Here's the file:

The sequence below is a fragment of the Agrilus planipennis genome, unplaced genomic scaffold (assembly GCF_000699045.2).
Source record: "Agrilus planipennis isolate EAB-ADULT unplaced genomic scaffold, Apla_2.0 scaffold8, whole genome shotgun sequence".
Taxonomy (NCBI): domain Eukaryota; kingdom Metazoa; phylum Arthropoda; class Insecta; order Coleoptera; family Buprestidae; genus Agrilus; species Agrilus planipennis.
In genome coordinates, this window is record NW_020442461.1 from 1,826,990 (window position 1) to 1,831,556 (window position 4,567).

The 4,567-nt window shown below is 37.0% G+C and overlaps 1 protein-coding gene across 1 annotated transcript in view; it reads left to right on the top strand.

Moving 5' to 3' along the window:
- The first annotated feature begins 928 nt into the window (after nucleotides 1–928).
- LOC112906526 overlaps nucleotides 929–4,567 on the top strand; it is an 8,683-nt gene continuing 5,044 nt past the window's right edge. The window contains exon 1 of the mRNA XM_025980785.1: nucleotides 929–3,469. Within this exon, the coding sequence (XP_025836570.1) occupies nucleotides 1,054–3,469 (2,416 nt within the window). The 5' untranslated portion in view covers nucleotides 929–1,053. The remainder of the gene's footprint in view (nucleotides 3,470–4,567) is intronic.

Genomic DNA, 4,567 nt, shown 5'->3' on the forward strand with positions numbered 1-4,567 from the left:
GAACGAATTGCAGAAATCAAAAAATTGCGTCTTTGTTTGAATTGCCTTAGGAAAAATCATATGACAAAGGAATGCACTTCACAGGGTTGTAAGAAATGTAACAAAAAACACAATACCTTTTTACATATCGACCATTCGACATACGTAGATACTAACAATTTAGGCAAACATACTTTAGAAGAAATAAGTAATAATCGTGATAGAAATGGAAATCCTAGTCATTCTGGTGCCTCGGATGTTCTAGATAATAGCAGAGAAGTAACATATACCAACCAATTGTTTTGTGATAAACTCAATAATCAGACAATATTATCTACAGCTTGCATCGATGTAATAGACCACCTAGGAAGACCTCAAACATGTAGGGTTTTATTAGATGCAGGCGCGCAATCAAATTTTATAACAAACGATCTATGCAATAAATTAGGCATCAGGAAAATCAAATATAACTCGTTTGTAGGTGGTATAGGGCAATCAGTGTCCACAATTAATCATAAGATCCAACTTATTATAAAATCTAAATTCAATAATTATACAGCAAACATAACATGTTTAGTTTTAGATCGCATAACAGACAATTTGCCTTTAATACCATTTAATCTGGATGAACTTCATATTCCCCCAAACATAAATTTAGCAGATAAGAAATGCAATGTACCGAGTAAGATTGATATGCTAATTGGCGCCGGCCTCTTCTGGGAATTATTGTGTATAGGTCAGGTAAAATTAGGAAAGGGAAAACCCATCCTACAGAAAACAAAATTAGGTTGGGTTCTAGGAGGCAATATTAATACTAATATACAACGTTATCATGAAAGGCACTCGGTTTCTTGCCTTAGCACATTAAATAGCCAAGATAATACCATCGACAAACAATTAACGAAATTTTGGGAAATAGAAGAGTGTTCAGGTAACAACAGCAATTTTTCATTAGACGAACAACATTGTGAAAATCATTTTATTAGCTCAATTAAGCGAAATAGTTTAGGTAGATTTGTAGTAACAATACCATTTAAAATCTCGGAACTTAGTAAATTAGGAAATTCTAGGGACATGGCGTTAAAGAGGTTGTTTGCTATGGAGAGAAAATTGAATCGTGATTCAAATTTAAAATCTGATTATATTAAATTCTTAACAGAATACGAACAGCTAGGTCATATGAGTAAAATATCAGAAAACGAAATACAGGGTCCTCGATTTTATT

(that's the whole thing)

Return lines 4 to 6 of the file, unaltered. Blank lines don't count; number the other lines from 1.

In genome coordinates, this window is record NW_020442461.1 from 1,826,990 (window position 1) to 1,831,556 (window position 4,567).

The 4,567-nt window shown below is 37.0% G+C and overlaps 1 protein-coding gene across 1 annotated transcript in view; it reads left to right on the top strand.

Moving 5' to 3' along the window: